US forces conduct airstrikes and aid drops in northern Iraq
US forces are carrying out airstrikes against Islamic State militants operating in northern Iraq. The militant group – also known as ISIS or ISIL – captured new territory over the past week, including towns dominated by religious minorities like Christians and Yazidis. Many civilians from these groups fled into the area’s mountains in the scorching August heat.
President Barack Obama announced US military intervention on Thursday night.
Barack Obama: “Today I authorized two operations in Iraq — targeted airstrikes to protect our American personnel, and a humanitarian effort to help save thousands of Iraqi civilians who are trapped on a mountain without food and water and facing almost certain death.”
Obama explicitly stated that American combat troops would not be returning to fight in Iraq. The US air support comes after militants gained ground in fighting against Iraqi Kurdistan’s well-trained and armed Peshmerga forces and neared the semi-autonomous region’s capital, Erbil.
The US has a military personnel and diplomats based in Erbil and the Kurdish region has already taken in hundreds of thousands of internally displaced people since the ISIL offensive began in June. Hermione Gee is FSRN’s reporter in Erbil.
Hermione Gee: “Obviously at the very beginning of this conflict we saw a huge number of people fleeing into the Kurdistan region – from Mosul in particular – because they were scared about ongoing fighting. And that was about 320 thousand or so. Since then, there’ve been internally displaced people from other cities in Iraq. But, in the last couple of weeks, many Christians have come into the Kurdistan region. And now, in the last few days, we’re seeing the Yazidi minority coming into the Kurdistan region because they’ve been driven out of their homes.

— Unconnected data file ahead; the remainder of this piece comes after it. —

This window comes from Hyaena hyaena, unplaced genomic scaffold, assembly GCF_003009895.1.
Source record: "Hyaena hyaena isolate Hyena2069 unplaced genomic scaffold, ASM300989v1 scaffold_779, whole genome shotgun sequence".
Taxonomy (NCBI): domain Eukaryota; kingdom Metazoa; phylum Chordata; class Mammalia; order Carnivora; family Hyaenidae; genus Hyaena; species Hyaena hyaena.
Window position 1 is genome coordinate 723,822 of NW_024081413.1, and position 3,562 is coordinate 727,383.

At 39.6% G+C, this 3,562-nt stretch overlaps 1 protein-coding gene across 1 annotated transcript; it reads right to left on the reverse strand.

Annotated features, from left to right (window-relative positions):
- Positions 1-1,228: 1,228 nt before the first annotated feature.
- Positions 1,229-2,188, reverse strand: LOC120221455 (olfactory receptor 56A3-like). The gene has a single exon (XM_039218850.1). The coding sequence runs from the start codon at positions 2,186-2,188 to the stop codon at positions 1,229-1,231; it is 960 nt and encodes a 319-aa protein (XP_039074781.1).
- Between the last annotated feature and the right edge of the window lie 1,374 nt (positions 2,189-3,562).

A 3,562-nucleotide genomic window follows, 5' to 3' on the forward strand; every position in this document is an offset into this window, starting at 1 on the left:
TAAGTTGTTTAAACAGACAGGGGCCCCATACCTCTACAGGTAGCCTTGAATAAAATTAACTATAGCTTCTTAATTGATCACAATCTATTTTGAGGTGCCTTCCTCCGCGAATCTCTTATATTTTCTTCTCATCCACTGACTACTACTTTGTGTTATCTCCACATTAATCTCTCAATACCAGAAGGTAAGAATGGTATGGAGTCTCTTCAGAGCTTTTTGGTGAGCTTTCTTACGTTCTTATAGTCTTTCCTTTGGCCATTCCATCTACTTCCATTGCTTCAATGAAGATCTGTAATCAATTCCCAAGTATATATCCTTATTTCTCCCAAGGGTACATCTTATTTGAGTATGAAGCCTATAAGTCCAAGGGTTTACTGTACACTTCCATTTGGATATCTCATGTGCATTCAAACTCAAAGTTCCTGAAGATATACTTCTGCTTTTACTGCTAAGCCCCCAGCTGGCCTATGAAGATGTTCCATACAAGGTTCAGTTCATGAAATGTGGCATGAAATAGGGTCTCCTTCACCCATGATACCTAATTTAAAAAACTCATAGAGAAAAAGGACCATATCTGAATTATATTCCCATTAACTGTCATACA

So we’re just seeing a huge displacement of people and just a huge displacement and destruction of very, very old communities. So, as well as it being a humanitarian crisis – a humanitarian disaster – and a terrible situation for the people and the families involved, we’re seeing these very old communities being destroyed and that is reshaping a lot of the demographics of northern Iraq and in a very… not in a good way seeing these communities uprooted and perhaps destroyed.”
In addition to seizing key towns dominated by religious minorities, in the past week Islamic State militants have also captured another oil field as well as the Mosul Dam, a strategic piece of infrastructure which generates electricity and controls downstream levels of the Tigris River.
Photo: Woman on Sinjar mountain. Credit: Bob Coleman vis Flickr.